Yet another longtime Windows sufferer switches to Mac, finds ‘the most reliable system I’ve owned, by far’

“These are words I never thought I’d be writing,” Adrian Kingsley-Hughes writes for ZDNet. “After more than two decades of being a dedicated Windows power user, someone who over that time has installed and supported countless systems running versions of Windows spanning from 3.0 to 8.1, I’ve now all but given up on the platform.”

“It might sound odd, but writing these words actually makes me sad. I devoted my 10,000 hours to mastering the platform, plus thousands more, and got the point where there wasn’t a file, registry entry, or command line trick that I wasn’t familiar with,” Kingsley-Hughes writes. “I knew how to make Windows work.”

“But now, other than for test systems and virtual machines, I carry out my day-to-day work on a variety of OS X, iOS and Android systems. I barely giving my Windows PC systems a second glance,” Kingsley-Hughes writes. “My primary work system is a MacBook Pro, and in the ten months I’ve had it it’s flawlessly done everything I’ve asked of it, from run Microsoft Word to render 4K video. I’ve lost count of the number of notebooks I’ve owned over the years, but this MacBook Pro is, by far, the most reliable system I’ve owned, and I put part of that down to the fact that it doesn’t run Windows.”

Microsoft Windows sucks

“Sure, I’ve downloaded and installed Windows 8.1 onto a number of systems for testing, and I’ve put an awful lot of hours into getting to know this latest release of Windows, but I see nothing in this new version that excites me sufficiently to tempt me back into the Microsoft ecosystem,” Kingsley-Hughes writes. “If anything, the effect has been the exact opposite, confirming my belief that parting ways with Windows was the right thing to do.”

Read more in the full article here.

MacDailyNews Take: Welcome into the light, Adrian!

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    1. Adrian has been advocating for Microsoft for a long, long time. He knows his audience and their emotional touch points, their tribal pride and prejudice, their entitlement complexes, their disdain for unrealistic simpletons of a different religion; he knows because he shares these traits. But people do change. He had to know a backlash would come, but he had the honesty and courage to say it all anyway.

      The responses were many but varied. Almost surprisingly, plenty of commenters crossed the line in the sand and agreed with his negative assessment of Windows.

      There were of course vociferous defenders of the realm there to discredit Adrian. I for one learnt the most from those insistent posts. They are variants of the last cries of a mortally wounded beast, and they will echo for years to come, until the computing landscape settles into a new state of equilibrium. Let’s all hope the insufferable bluster will be gone by then.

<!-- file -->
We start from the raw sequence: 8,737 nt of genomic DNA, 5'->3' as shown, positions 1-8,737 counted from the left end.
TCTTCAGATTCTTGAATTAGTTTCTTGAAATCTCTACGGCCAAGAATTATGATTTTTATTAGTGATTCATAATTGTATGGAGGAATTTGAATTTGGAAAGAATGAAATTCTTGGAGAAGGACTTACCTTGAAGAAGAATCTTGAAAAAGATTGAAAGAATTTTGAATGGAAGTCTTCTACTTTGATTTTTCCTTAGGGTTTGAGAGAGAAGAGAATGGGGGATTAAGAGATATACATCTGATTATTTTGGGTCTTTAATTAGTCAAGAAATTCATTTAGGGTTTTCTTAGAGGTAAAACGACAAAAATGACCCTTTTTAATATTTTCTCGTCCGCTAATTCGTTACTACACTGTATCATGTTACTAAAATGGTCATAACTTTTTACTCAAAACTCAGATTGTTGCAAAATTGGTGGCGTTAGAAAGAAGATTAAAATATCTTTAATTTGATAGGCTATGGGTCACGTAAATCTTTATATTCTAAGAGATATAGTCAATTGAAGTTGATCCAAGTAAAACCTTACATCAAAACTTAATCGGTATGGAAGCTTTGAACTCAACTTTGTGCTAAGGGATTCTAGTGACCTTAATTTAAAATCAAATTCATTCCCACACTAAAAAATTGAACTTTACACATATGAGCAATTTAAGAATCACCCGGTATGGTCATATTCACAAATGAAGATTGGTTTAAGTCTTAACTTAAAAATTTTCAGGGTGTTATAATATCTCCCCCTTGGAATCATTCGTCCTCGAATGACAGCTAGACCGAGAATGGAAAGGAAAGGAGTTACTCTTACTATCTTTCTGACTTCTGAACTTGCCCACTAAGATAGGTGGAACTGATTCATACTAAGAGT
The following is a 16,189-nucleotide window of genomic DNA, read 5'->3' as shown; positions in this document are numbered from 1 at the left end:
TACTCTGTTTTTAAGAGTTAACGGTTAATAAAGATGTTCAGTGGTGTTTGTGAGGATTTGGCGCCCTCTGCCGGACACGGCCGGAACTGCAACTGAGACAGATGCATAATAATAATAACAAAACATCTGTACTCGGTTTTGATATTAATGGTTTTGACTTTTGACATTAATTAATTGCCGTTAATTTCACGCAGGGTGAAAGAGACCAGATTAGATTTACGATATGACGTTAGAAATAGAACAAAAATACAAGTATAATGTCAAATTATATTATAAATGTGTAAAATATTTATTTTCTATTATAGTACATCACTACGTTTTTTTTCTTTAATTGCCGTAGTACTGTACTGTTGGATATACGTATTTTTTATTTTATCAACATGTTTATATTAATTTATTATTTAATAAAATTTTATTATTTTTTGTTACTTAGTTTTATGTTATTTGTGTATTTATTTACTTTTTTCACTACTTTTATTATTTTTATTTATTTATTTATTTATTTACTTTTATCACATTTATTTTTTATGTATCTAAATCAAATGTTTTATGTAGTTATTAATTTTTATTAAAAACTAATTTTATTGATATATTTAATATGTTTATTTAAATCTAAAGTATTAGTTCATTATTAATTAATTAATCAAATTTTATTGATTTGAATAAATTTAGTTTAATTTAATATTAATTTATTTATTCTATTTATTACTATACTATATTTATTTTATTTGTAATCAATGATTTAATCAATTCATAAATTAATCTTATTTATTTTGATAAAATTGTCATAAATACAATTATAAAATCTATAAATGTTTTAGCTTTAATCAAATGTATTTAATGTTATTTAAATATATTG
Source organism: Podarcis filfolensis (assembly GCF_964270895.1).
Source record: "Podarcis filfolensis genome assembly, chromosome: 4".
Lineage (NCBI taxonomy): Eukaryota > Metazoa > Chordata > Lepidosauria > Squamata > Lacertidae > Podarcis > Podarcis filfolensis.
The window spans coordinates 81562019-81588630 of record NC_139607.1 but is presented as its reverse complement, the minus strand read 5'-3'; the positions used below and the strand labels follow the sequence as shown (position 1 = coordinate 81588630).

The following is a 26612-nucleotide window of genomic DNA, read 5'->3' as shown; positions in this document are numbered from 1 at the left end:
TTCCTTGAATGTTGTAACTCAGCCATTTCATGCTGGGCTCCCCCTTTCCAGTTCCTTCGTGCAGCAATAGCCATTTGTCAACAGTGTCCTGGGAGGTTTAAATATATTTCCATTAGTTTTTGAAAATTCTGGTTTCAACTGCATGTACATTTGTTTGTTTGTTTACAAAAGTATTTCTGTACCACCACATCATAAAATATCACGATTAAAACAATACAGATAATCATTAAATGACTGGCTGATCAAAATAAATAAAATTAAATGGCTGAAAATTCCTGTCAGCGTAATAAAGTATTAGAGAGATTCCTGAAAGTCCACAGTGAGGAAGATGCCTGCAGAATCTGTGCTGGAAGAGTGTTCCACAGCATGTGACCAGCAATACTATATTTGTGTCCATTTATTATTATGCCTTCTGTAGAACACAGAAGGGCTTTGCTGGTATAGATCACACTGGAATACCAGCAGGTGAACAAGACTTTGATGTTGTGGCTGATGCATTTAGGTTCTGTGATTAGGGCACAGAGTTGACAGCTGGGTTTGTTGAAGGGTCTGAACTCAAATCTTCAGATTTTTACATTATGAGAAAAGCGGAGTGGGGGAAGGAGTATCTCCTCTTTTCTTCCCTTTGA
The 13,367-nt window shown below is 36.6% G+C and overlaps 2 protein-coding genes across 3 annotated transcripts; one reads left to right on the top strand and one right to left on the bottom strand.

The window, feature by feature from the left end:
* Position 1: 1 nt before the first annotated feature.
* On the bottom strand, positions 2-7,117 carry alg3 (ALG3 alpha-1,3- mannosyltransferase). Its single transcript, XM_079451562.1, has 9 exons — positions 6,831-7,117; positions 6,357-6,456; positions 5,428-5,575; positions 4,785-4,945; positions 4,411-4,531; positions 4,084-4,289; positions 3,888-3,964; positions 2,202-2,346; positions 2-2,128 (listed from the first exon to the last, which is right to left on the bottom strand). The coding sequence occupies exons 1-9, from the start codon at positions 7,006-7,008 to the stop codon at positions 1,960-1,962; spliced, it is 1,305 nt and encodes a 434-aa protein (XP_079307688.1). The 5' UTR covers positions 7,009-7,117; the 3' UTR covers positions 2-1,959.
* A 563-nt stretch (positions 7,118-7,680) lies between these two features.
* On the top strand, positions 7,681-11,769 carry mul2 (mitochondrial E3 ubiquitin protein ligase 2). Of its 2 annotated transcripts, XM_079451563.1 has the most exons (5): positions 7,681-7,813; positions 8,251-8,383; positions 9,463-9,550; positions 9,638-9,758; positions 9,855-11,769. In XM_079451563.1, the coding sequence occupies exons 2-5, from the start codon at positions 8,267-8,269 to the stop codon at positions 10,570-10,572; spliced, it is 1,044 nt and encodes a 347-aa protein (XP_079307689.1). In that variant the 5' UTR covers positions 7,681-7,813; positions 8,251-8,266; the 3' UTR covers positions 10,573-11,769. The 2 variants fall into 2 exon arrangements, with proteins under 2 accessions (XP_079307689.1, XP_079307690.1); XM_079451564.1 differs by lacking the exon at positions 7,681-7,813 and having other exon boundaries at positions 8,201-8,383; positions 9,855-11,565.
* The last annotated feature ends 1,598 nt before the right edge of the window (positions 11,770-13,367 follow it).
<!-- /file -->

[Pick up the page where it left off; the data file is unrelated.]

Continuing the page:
1. I went from Apple ][ to Atari ST, mainly looking at harware per price… then I tested a Mac emulator on Atari ST and was shocked by the Mac software quality. So then I went Mac, never owned PC either. (but I had to use PCs at work, so I always knew the difference…)

  1. I have noticed that the most enthusiastic Apple fanboys are the ones that have come from Windows to Mac. I am one. When you discover that you don’t have to live with all the frustration, you want to shout about it from the mountain tops.

    1. After you have been with Apple and the Mac for a long time and become used to the generally worry-free experience of OS X and quality hardware, your memories of the painful sting of Windows tend to diminish. That makes it easy to lose perspective between the problems that we faced on Windows and the problems that we now complain about with respect to OS X and iOS. Everything is relative.

  2. Same with me. I still use windows for gaming and hate it since it takes so long to load compared to osx on the same machine. Microsoft doesn’t know what efficient means or how to program.

    1. Osx loads and is ready to use instantly while windows takes about ten minutes and is still slow to load programs and games. I spend hours a week cleaning and fixing windows for seconds of performance gain

  3. Switched 8 years ago, and not ever switching back. Thanks to the so called Apple Tax, I’ve saved £’s on not having to buy security software, inflated pricing for OS upgrades, stupid pricing for productivity software and I’ve edited many movies with iMovie, with many professional effects.

    And I sold a 5 year old iBook G4 for 75% of its purchase price!!

    My MacBook Pro battery did require replacement last year but as Apple’s diagnostics pointed to a fault rather than simply being end of life, it was done free of charge.

    Compare to my Lenovo which I have to use at work, for which I waste 4 hours per week rebooting and trying to solve network connectivity issues, and I see no advantages of the windows platform. By company is moving to BYOD, so my current MacBook Pro will become my work machine and I’ll buy a new retina.

    1. I switched my desktop system to Apple back in January 2010. Now, everything is Apple from desktop to mobile. I bought into the Apple ecosystem and haven’t looked back. The Mac Pro is my next purchase. The only major issue I have is that I should have switched much, much earlier.

  4. The comments section on the real article’s webpage is the best part. The stories of denial are amazing. Their “my PC runs perfect” stories are not the ones I always hear from PC using friends.